Georgia's Department of Human Resources web site.
Recent Improvements to Georgia's Child Welfare System
- Georgia is getting more children adopted. In the last three years, Georgia has doubled the number of adoptions of special needs children from about 500 per year in 1996 to over 1,180 in 1999. For the first time, the state hired regional adoption coordinators to help counties finalize adoptions. The state also contracted with private agencies to conduct home studies and help the adoption process go smoothly. Georgia was recently one of only two states to receive the Adoption 2002 Excellence Award by the Childrens Bureau for innovative use of recruitment and placement strategies to increase adoptions.
- Georgia has streamlined the process of terminating parental rights to make children available for adoption more quickly. As a result, the length of time children stay in foster care from the time parental rights are terminated to the time they are adopted has dropped by 10 months, from 26 months to 16.5 months.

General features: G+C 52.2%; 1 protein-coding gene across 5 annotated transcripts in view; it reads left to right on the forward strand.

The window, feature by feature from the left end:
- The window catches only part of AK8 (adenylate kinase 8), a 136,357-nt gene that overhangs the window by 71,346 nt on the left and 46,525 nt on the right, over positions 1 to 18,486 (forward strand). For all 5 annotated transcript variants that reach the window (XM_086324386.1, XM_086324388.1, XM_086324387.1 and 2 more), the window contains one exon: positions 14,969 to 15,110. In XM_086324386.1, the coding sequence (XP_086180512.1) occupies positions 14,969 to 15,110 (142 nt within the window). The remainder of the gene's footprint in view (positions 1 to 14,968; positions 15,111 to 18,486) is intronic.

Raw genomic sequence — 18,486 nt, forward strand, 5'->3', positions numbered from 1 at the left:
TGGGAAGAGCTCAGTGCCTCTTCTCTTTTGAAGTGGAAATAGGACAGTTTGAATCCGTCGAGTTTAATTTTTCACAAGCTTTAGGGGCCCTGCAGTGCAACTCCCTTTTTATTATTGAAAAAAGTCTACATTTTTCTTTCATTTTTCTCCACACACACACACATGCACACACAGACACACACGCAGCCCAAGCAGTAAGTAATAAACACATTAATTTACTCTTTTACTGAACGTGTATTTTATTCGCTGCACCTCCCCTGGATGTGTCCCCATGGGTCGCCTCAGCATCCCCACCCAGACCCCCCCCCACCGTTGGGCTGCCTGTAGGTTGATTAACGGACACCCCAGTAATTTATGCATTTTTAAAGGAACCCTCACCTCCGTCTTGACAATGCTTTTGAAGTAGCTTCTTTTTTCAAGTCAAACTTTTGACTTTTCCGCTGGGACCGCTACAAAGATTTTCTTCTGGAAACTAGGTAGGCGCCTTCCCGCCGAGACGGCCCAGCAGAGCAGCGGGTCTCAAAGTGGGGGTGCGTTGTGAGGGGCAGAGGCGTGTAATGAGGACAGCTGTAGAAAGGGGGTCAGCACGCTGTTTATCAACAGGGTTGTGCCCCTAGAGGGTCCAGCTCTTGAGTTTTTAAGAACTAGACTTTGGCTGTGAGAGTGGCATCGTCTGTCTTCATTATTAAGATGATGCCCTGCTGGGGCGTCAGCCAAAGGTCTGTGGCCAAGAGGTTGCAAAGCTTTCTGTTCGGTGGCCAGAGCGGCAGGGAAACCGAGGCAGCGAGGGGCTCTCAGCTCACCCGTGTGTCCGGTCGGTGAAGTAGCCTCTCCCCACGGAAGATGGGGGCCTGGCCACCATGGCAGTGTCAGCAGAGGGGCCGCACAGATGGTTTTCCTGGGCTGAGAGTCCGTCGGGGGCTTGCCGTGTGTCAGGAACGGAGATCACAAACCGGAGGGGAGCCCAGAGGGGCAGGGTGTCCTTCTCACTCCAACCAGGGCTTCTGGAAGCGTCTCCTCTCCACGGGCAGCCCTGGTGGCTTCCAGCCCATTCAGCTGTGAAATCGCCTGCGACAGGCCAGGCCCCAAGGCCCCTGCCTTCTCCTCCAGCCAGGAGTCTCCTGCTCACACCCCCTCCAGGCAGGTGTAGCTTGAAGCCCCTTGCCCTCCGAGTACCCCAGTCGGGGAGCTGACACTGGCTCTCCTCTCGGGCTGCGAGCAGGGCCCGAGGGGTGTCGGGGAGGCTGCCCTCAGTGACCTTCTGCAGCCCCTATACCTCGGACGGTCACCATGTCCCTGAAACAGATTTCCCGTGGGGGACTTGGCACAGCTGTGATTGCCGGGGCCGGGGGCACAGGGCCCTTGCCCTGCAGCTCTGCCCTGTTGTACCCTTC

- First Placement, Best Placement is a foster care reform initiative that aims to put children into a more appropriate, permanent placement more quickly. When a child comes into foster care, DFCS works with others in the community to assess the childs family and the childs medical, social, psychological and emotional needs. Based on that assessment, the agency can then arrange for the best available services the child may need and place the child in the most appropriate setting. In essence, DFCS will make a childs first placement in foster care the best placement.
- Georgias Child Support Enforcement collected more than $368 million last year for children. The agency is not only collecting more money than ever, but it is also helping fathers become more involved with their children. The Fatherhood Initiative works with low-income men who are unable or unwilling to pay their child support. It offers counseling, training, job placement and a chance to play a supportive role in their families. During the first two years of this program, 450 fathers owing child support successfully completed job skills training; 80 percent of them are now employed.
DHR Office of Communications November 1999
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